Liver samples were homogenized in protein lysis buffer, containing 150 mM NaCl, 1 mM MgCl2, 2.7 mM KCl, 20 mM Tris, pH 8.0, 1% Triton X-100, 10% glycerol, 0.5 mM NaVO4, 1 μM phenylmethylsulphonyl fluoride, 10 mM NaF, and protease and phosphatase inhibitor cocktails (SIGMA P8340 and SIGMA P0044 respectively) using an Ultra-Turrax T25 homogenizer (Fisher Scientific, Inc., Pittsburgh, PA, USA). After centrifugation at 1000 g, the supernatant was collected and the protein concentration was determined by BCA assay kit (Pierce, Rockford, IL, USA), using the methodology described by the manufacturer. Protein samples were resolved on 10% polyacrylamide gels according to Laemmli (1970). Electrotransfer of proteins from the gel to PVDF membranes was performed at 110 V in a buffer containing 192 mm glycine and 20% methanol for 120 min. The membranes were blocked with BSA 5% in Tris-buffered saline with 0.1% Tween 20 for 1 h at room temperature. The membranes were then incubated with primary antibodies for glucose 6-phosphatase (G6Pase) or phosphoenolpyruvate carboxykinase (PEPCK) (sc-27198 and sc-32879 respectively, Santa Cruz Biotechnology) overnight at 4 °C, washed, and incubated with secondary antibody (Sigma) for 2 h at room temperature. The immunocomplex was detected using an ECL kit (Millipore, Bedford, MA, USA).
Glucose consumption and hexokinase activity in isolated skeletal muscle
Intact tibialis anterior muscles were incubated in 50 mM Tris–HCl buffer (pH 7.4) containing 0.25 M sucrose, 20 mM KF, 0.2 mM 2-mercaptoethanol, and 5 mM glucose in the presence or absence of 100 nM insulin, as previously described (Coelho et al. 2011). In brief, after 90 min of incubation, glucose uptake was evaluated by the difference in the glucose content in the incubation medium. Glucose content was evaluated using a commercial kit (Doles, Goiania, Brazil). After the incubation period, the muscles were homogenized in the same buffer to measure hexokinase (HK) activity. HK activity was measured in a medium containing 50 mM Tris–HCl (pH 7.4), 5 mM MgCl2, 1 mM glucose, 1 mM ATP, 0.2 mM NADP, and 1 U/ml glucose 6-phosphate dehydrogenase, as previously described (Leite et al. 2011). For enzymatic analysis, NADP reduction was determined by the change in absorbance at 340 nm in a microplate reader (Victor X4, PerkinElmer, Norwalk, CT). Reactions were initiated by the addition of an aliquot of the homogenate and were followed during the first-order kinetics period. Blanks containing no enzymes were used to control for nonspecific NADP reduction. The results were expressed as % of control (without insulin) for glucose consumption, and in nmol NADP/mg per min for HK activity.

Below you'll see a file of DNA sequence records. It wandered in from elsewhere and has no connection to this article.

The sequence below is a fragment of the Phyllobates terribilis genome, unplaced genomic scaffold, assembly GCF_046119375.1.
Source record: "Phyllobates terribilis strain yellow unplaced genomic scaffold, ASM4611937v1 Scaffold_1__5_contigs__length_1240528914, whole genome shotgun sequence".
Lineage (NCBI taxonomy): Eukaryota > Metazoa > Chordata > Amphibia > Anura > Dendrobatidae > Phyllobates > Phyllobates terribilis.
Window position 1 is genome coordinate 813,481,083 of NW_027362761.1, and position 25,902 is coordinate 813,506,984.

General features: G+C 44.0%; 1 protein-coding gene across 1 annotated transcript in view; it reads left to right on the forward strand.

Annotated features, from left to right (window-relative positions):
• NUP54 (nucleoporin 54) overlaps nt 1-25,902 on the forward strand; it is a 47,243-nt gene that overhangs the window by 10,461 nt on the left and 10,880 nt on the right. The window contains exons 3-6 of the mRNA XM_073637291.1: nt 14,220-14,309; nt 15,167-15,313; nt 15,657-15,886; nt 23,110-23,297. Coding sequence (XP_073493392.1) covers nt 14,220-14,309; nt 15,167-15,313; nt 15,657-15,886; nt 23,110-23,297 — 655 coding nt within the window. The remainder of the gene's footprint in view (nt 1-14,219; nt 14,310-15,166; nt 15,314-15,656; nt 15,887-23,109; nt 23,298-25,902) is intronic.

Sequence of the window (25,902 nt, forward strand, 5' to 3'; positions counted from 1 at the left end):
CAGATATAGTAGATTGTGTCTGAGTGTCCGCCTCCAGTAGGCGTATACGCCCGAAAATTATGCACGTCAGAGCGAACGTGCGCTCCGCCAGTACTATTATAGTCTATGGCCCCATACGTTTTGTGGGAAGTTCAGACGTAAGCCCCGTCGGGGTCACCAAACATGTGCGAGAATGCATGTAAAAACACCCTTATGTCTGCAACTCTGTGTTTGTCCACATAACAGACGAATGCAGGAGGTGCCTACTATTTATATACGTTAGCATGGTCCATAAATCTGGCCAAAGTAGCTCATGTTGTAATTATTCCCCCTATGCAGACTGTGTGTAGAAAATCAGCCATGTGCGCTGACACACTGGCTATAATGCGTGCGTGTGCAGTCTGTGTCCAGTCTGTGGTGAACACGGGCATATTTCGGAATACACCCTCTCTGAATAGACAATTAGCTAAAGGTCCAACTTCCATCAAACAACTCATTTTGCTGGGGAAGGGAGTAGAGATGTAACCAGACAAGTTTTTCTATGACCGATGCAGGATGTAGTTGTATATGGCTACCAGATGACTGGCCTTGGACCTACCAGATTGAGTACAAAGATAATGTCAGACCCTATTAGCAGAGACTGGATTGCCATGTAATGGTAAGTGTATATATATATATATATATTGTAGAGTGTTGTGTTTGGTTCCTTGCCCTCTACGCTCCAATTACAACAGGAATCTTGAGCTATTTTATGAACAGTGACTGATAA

Total serum insulin and corticosterone were determined by specific Coated-Tube RIA kits (Insulin: Coat-A-Count, EUA, sensitivity: 4.2 μIU/ml, intra-assay coefficient of variation: 4.3%; corticosterone: Coat-A-Count, EUA, sensitivity: 50 ng/ml, intra-assay coefficient of variation: 4.4%). Serum testosterone levels were measured using eletrochemiluminescence commercial kit (Roche Diagnosticas, sensitivity: 2.5 ng/dl, intra-assay coefficient of variation: 4.0%). All procedures were carried out following the fabricant recommendations.
The total levels of catecholamines (adrenaline and noradrenaline) were quantified using the trihydroxyindole method (Kelner et al. 1985). Adrenal glands were homogenized in 10% acetic acid and centrifuged (1120 g, 5 min). The supernatants were kept frozen for later analysis. Briefly, 50 μl of the standard or supernatant were mixed with 250 μl 0.5 M phosphate buffer, pH 7.0 and 25 μl 0.5% potassium ferricyanate, followed by incubation (20 min; ice bath). The reaction was stopped with 500 μl of 60 mg/ml ascorbic acid/5 M NaOH (1:19 proportion), and the samples were diluted with 2 ml of water. Adrenaline standards were used for quantification. The parameters used in the fluorometer (Victor X4, PerkinElmer) were 420 nm excitation and 510 nm emission.
Serum glycerol, lactate, and amino acids concentrations
Serum glycerol concentration was determined using the Free Glycerol Reagent (Sigma), following the fabricant recommendations.
For serum lactate analysis, 24 h before killing blood samples (25 μl) were collected from the tail tip into tubes containing 50 μl sodium fluoride (1%), frozen (−20 °C), and subsequently analyzed. Concentrations were determined by an electrochemical method in a lactate analyzer (YSL 1500 STATS; Yellow Springs Instruments, Ohio, USA), which uses a membrane sensor containing immobilized l-lactate oxidase that is placed between two membrane layers of polycarbonate and cellulose acetate. In this instrument, hydrogen peroxide is produced and oxidized on a platinum electrode resulting in electrical current proportional to the concentration of lactate in the sample of whole blood.